It is difficult not to sympathize with Mr. Brady [“Clark Hollow Ramblings,” Feb. 23]. He presents himself as such a beleaguered soul. Hunting in itself is not a problem. Who said it was? The issue being debated by communities all across Virginia is whether or not hunting should be extended to Sundays. Mr. Brady overreacts as if the commonwealth were considering a ban on all hunting all the time. It’s facile for Mr. Brady to make coy personal innuendos about a person’s IQ, but while it may elicit a few chuckles I’m afraid it doesn’t constitute a valid argument.
In the 1950s, when I was a boy, the population of the United States was 160 million. At last count, the population is 310 million and growing rapidly. In the 1950s, I hardly remember traffic jams. Now they are ubiquitous. In the 1950s, with 150 million fewer people, there was lots more room to hunt. With significantly lower population density there was considerably less opportunity for hunting accidents. Naturally enough, the dramatic rise in the overall population was accompanied by a dramatic rise in the number of people hunting. Mr. Brady may not be doing anything differently than what he did as a boy, but the world around him and me has changed.
But what is Mr. Brady’s argument after all, when all the folksy patois has been boiled off? He’s insisting that six days a week is simply not enough time to hunt. His personal desire to hunt on Sundays, he insists, should trump the desire of millions of Virginians to enjoy some peace and quiet and an extra measure of safety on their own properties. And, he further asserts, to expect this in a rural environment is downright foolish. Or, as he so eloquently put it, “Duhhh!!” His way of life is somehow threatened by not being able to hunt everyday all the time. Beleaguered indeed.
I’m truly sorry that it annoys Mr. Brady to hear other people extol the natural beauty of Rappahannock County, especially since he’s been lucky enough to appreciate it for oh so much longer. But I’ve lived long enough to see many other places that looked like Rappahannock County back in the day and don’t look anything like it now. I don’t take it for granted and know how quickly its pastoral natural beauty can be eroded and ultimately extinguished. This is the perspective gained by having lived in other places over a lifetime, of seeing an old place with new eyes.
Mr. Brady accuses me of a “falsehood.” What would that be? You can love to drive cars and still be honest about car safety. Likewise, you can appreciate the sport of hunting and still be honest about hunting safety. Cars and roads weren’t made safer by ignoring the dangers. Hunting is kept as safe as it is, also, by not ignoring the dangers. Citing hunting accident statistics doesn’t make one against hunting any more than citing driving accident statistics makes one against driving.
Perhaps Mr. Brady is a bit squeamish and doesn’t like to be reminded about innocent victims like the Franklin County coed fatally shot by a hunter who mistook her for a deer. Does he have any words of sympathy for the family and friends of this victim? It’s hard to tell, because his only reaction in print, the only one we are left to ponder is, “. . . it is small wonder that half the county citizens haven’t been killed, drawn and quartered by the bloodthirsty hunters.” I started my piece by stating that I have very close friends who are hunters. Why is Mr. Brady not willing or able to accept this as the simple truth? Why must he insultingly characterize this as a “falsehood?” Why must he reach for a lurid portrayal of hunters that was not made nor implied?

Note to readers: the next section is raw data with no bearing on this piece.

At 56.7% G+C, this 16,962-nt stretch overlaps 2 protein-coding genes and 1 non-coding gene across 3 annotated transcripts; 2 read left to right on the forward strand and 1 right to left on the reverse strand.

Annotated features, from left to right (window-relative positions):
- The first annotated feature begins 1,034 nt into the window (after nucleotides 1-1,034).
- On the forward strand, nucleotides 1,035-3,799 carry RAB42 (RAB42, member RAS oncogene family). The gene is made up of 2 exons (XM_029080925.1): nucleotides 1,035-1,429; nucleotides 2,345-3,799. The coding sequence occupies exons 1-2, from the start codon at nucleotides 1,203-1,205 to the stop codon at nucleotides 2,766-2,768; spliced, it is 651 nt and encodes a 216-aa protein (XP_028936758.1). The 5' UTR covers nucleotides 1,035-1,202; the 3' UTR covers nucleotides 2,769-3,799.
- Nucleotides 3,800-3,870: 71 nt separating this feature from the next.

Mr. Brady has an empathy problem. He finds it really difficult to empathize with anyone who has anything less than his own idealized vision of hunting in populated areas; with someone who doesn’t revel at the sound of gunfire on a Sunday morning, who isn’t jolly about stray bullets hitting his house and who actually doesn’t want his loved ones to end up like those biology students in 2009. Instead of making an argument which tries to address the legitimate concerns of his neighbors, his answer is to bluster and ridicule.
Oh, and on those good folks who’ve “built their lives around the water and the creatures who live there,” I have yet to hear of anyone getting killed by a flung fish-hook or complaining about the intrusive noise of fishing. Fishing is not a sport that puts others in danger. No one in Rappahannock County complains about the racket caused by anglers. In case it’s gone unnoticed: There are no restrictions to fishing on Sundays.
Much as Mr. Brady would like to narrowly frame this issue as being little more than the solitary prattling of a relative newcomer to the county; and much as he thinks ridiculing the messenger is a better way of winning hearts and minds than actually addressing legitimate issues, perhaps he should be reminded that generations of Virginians expressed their will on this matter long before I moved here and long before Mr. Brady was born. The restrictions on Sunday hunting were put in place in 1904. So the question must be raised: Who’s actually in tune with the old traditions of Virginia anyway? The one who wants the established and settled ways protected and maintained, or the one who wants them changed?
Since Mr. Brady is fond of dispensing “wise words,” how’s this for an old adage? If it ain’t broke, don’t fix it.